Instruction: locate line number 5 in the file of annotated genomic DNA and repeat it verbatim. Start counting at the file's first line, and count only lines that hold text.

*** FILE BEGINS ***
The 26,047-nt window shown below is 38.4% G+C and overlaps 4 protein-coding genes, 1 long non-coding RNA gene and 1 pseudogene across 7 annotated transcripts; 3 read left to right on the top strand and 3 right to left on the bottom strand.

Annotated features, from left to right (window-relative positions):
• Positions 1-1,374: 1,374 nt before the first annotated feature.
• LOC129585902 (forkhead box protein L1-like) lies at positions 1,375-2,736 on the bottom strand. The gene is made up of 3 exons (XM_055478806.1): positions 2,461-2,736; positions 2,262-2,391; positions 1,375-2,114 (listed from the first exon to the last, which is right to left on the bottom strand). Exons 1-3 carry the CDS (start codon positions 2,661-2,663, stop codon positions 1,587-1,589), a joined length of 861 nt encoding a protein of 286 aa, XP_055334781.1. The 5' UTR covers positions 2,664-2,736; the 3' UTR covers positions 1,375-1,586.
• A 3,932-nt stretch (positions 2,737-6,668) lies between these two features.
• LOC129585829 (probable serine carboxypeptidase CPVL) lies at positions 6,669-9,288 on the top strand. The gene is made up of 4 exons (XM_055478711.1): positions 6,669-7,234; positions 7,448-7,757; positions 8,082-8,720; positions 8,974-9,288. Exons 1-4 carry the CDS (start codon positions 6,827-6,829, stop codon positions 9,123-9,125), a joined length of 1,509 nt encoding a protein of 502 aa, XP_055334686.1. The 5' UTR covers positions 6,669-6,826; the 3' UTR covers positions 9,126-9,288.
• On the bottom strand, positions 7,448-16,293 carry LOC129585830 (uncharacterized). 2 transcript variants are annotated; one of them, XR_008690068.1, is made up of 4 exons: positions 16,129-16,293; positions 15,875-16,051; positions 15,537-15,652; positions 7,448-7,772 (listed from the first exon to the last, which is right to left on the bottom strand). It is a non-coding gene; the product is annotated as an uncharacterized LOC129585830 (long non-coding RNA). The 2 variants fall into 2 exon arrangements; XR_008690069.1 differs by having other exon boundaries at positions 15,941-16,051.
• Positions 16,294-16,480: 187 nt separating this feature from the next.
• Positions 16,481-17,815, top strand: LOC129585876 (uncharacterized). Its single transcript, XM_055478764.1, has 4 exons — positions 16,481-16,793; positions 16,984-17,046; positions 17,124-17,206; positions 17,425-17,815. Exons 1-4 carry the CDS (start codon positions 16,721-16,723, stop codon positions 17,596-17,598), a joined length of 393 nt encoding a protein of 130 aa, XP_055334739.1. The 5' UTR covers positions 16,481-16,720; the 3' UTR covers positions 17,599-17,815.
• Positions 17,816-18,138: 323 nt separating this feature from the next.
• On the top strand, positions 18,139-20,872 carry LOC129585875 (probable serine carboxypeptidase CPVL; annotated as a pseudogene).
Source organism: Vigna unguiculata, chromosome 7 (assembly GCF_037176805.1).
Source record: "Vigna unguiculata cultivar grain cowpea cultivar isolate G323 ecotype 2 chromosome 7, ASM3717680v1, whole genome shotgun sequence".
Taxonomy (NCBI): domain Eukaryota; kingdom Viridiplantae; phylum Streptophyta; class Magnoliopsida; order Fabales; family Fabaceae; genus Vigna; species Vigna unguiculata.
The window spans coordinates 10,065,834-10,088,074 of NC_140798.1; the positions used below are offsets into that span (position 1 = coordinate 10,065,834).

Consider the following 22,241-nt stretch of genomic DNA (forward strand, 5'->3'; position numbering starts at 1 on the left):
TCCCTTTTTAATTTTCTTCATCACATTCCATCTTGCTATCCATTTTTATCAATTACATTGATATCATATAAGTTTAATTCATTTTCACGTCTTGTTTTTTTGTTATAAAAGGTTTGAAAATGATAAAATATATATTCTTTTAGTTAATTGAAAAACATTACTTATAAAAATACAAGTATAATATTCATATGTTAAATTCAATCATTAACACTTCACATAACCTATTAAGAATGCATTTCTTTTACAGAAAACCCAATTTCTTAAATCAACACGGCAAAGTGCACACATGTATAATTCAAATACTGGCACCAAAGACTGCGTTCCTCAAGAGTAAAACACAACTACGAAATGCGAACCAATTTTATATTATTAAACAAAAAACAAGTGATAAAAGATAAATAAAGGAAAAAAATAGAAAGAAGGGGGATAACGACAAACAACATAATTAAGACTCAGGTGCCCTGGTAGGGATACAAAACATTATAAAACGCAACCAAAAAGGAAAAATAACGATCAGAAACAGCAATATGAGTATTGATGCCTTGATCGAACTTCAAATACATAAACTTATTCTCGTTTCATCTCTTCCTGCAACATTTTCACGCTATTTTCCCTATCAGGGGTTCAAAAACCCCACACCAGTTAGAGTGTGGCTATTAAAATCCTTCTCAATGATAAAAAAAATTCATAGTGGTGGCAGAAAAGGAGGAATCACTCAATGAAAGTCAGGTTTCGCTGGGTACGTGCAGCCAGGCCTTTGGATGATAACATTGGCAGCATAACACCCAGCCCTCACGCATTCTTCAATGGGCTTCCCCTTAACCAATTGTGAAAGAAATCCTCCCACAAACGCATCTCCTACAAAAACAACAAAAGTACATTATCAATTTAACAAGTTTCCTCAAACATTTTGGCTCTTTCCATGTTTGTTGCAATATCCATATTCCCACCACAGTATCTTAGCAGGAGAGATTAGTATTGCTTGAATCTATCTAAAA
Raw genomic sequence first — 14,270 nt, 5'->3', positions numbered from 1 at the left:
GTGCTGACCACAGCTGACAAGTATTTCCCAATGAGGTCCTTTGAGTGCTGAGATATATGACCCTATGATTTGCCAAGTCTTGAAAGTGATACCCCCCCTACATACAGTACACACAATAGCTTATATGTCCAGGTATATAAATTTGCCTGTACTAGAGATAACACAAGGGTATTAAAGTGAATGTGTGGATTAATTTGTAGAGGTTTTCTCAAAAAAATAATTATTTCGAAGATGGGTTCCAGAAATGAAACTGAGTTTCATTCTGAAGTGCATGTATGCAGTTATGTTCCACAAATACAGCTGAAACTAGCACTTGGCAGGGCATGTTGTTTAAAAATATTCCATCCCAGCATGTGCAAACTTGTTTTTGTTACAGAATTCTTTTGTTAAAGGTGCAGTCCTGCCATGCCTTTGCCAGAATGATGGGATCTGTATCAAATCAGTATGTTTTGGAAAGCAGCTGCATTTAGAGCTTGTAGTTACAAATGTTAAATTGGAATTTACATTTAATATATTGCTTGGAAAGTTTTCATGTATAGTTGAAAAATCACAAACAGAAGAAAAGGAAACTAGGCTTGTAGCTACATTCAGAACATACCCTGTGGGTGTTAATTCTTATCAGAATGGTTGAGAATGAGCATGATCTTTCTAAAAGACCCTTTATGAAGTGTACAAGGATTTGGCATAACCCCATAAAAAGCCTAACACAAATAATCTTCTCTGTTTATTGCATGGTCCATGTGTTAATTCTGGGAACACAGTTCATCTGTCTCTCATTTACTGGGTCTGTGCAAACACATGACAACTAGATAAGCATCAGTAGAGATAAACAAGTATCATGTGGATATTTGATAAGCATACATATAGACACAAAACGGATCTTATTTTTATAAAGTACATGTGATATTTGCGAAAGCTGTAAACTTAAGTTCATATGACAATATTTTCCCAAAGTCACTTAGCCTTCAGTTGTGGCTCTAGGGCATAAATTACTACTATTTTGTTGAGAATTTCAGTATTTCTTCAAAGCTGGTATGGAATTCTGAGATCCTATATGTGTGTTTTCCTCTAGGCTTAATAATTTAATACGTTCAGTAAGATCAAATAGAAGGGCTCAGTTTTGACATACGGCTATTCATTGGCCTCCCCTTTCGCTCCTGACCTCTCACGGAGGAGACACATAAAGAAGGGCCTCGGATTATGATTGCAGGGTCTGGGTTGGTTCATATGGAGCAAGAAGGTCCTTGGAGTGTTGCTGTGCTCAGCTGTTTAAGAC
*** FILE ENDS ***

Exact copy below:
• A 3,932-nt stretch (positions 2,737-6,668) lies between these two features.